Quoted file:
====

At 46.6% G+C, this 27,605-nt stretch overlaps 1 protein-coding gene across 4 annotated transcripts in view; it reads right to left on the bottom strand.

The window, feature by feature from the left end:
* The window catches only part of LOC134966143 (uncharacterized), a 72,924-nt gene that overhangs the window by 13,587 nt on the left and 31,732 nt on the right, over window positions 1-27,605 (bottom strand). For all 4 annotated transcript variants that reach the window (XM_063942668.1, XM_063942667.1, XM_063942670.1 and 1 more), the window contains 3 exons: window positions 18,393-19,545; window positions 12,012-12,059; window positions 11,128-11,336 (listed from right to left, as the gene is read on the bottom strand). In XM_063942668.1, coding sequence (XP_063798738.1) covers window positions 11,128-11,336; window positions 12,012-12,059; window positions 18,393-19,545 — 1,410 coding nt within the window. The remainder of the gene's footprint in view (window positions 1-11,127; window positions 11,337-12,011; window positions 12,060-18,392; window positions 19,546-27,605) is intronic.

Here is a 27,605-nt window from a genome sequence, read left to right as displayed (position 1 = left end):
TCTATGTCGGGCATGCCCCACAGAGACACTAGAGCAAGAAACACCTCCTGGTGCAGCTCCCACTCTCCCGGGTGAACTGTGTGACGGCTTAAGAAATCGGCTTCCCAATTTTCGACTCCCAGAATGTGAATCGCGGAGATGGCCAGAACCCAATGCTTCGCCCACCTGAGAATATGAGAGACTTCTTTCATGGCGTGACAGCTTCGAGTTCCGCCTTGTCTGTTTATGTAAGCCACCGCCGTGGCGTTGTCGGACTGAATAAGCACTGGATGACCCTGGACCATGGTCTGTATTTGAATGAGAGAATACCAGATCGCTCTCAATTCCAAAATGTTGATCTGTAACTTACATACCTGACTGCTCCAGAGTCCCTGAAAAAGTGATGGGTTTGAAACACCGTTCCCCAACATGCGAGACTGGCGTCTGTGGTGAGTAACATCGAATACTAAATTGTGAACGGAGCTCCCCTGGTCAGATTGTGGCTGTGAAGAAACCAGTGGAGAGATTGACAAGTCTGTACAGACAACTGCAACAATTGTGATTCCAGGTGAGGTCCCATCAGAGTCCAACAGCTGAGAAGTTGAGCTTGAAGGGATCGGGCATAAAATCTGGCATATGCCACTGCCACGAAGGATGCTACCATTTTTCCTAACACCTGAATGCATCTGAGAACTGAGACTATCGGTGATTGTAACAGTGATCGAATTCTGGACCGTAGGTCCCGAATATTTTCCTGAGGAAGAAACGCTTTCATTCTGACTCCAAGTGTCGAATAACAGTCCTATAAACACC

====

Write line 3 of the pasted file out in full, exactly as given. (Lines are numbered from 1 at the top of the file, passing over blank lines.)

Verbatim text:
* The window catches only part of LOC134966143 (uncharacterized), a 72,924-nt gene that overhangs the window by 13,587 nt on the left and 31,732 nt on the right, over window positions 1-27,605 (bottom strand). For all 4 annotated transcript variants that reach the window (XM_063942668.1, XM_063942667.1, XM_063942670.1 and 1 more), the window contains 3 exons: window positions 18,393-19,545; window positions 12,012-12,059; window positions 11,128-11,336 (listed from right to left, as the gene is read on the bottom strand). In XM_063942668.1, coding sequence (XP_063798738.1) covers window positions 11,128-11,336; window positions 12,012-12,059; window positions 18,393-19,545 — 1,410 coding nt within the window. The remainder of the gene's footprint in view (window positions 1-11,127; window positions 11,337-12,011; window positions 12,060-18,392; window positions 19,546-27,605) is intronic.